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Lifestyle and Travel

Keys to Renewal in Reentry

6 Steps to Build a “Got Your Back” Company Culture. About a third of Americans have been working from home during the pandemic, and many say they are happier and more efficient as a result. Almost 60% of Americans think that COVID-19 has changed the way we work for the better, according to a new WalletHub survey.

Despite those positive findings, the pandemic has taken an emotional toll on many workers concerned about losing their jobs, catching the virus, or just feeling isolated and lonely working from home. A third of Americans are experiencing symptoms of anxiety or depression in response the pandemic, the US Census found.

We are living in a time of massive uncertainty, and that has left many people feeling vulnerable. Whether they are working from home or out in the world, people are anxious about what the future looks like — for themselves, their companies, and the economy.

Right now, the most important thing leaders can do is instill, through simple words and actions, the notion that people in their employ are not in this alone. People have to believe that others in the organization have their backs. Otherwise, we end up with “watch your back” cultures and organizations, where people are focused on self-preservation rather than the greater good.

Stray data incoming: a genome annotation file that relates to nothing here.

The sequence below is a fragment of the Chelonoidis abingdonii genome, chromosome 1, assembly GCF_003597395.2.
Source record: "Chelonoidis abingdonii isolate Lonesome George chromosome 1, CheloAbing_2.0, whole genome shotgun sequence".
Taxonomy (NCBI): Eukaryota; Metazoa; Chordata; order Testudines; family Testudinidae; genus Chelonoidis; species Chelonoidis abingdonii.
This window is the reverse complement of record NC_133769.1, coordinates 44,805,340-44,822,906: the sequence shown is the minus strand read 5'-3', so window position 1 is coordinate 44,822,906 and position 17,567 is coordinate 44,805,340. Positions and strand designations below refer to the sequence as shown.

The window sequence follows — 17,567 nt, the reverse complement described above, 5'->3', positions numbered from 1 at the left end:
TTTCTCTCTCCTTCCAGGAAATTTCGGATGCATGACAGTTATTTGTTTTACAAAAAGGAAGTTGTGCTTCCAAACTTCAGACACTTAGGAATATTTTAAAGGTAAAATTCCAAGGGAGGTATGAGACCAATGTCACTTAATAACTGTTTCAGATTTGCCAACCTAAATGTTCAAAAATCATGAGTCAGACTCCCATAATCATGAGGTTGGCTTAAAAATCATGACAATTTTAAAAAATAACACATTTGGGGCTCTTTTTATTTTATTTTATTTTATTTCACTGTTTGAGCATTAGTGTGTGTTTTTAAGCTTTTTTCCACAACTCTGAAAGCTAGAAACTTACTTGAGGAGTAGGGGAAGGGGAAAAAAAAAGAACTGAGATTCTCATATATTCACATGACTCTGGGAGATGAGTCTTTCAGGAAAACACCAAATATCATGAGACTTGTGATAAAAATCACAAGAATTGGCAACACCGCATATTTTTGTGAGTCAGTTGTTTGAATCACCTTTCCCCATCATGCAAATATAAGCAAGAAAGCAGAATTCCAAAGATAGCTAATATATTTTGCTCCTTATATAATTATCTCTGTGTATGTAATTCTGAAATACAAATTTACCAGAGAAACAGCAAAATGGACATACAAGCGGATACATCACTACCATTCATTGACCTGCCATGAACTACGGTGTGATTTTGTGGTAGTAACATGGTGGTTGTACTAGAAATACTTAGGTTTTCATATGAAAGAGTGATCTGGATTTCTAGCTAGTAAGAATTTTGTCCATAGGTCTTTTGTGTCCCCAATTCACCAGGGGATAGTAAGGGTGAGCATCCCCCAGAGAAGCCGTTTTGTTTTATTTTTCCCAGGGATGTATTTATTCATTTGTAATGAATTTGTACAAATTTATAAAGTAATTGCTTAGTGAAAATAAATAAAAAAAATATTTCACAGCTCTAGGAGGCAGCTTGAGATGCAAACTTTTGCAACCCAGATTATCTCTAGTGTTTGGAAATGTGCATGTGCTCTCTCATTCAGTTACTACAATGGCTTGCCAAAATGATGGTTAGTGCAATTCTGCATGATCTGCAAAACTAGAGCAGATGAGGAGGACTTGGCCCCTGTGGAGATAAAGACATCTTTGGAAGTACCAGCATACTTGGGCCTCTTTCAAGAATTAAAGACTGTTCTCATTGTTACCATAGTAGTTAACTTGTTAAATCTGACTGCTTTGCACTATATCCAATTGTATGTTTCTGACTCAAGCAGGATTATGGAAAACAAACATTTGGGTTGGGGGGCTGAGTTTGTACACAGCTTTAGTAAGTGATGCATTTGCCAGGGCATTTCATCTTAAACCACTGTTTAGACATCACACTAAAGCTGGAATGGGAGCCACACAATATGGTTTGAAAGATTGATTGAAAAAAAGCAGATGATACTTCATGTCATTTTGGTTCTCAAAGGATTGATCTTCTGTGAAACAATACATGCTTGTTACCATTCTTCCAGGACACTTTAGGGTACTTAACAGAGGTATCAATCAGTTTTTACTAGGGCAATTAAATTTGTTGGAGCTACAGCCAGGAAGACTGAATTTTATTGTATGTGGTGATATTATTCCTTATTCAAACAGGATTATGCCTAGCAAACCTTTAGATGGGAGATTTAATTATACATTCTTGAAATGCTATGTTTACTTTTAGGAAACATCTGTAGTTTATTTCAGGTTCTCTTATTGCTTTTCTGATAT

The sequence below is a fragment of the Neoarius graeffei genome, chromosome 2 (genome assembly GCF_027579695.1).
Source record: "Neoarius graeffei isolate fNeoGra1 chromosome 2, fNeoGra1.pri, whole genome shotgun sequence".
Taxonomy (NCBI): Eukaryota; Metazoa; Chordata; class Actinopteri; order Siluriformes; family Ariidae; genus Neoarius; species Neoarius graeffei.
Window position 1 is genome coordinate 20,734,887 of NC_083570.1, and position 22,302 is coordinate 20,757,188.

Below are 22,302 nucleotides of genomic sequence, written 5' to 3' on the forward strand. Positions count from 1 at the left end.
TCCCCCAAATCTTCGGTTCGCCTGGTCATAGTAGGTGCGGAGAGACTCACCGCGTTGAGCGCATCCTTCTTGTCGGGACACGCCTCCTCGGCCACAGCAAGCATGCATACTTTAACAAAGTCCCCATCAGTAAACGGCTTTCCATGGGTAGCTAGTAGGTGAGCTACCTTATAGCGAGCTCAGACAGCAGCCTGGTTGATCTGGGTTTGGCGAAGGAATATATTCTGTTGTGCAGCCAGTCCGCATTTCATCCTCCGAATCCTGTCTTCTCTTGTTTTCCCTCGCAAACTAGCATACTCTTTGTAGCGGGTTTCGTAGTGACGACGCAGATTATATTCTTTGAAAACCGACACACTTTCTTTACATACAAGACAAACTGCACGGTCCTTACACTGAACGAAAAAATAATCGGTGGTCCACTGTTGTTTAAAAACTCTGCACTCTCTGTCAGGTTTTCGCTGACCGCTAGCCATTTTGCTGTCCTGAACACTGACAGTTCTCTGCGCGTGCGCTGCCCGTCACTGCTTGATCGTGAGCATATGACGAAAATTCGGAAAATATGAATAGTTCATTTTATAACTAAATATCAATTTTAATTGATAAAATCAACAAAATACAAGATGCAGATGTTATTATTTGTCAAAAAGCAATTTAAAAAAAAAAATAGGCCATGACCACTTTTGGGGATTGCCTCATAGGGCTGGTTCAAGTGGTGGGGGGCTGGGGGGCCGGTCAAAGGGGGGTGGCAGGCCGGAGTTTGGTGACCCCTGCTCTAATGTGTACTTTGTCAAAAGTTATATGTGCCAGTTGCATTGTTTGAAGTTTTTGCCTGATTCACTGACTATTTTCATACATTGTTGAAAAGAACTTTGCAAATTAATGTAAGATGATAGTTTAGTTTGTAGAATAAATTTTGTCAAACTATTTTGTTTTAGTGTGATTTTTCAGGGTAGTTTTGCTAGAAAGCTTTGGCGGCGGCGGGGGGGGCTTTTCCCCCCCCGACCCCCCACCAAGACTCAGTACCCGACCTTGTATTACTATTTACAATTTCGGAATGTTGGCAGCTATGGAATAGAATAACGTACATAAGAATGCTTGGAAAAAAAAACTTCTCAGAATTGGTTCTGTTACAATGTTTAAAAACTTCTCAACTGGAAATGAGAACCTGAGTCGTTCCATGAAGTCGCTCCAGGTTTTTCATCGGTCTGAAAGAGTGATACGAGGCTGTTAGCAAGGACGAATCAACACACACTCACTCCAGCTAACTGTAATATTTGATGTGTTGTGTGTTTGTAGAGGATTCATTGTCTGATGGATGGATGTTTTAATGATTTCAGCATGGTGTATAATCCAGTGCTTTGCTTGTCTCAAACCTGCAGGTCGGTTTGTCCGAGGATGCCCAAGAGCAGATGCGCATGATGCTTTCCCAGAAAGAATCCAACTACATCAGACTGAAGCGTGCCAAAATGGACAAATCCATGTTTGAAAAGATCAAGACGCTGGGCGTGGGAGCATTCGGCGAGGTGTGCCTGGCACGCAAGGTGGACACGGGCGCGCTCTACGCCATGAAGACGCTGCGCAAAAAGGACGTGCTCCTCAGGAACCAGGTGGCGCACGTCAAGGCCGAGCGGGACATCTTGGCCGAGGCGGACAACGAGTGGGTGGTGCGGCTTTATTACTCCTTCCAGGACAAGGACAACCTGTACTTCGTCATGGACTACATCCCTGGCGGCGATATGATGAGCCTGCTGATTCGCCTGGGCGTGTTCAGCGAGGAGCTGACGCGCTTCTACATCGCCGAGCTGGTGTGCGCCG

As leaders, we have the opportunity to create a culture of selfless service. This is a lesson I learned this when I was 19 and working as a lifeguard on the south shore of Long Island.

The pounding surf there was often very powerful, with big waves and strong rip currents, and the beach was often very crowded. On busy summer days more than a hundred thousand people could be out there.

One day we heard three whistle blasts, signaling a swimmer was missing. Our team of lifeguards quickly deployed, searching the surf up and down the beach. After more than an hour, we were called out of the water to face the terrible fact that the swimmer had drowned. It was a terrible realization for a bunch of young people who had trained hard to save others.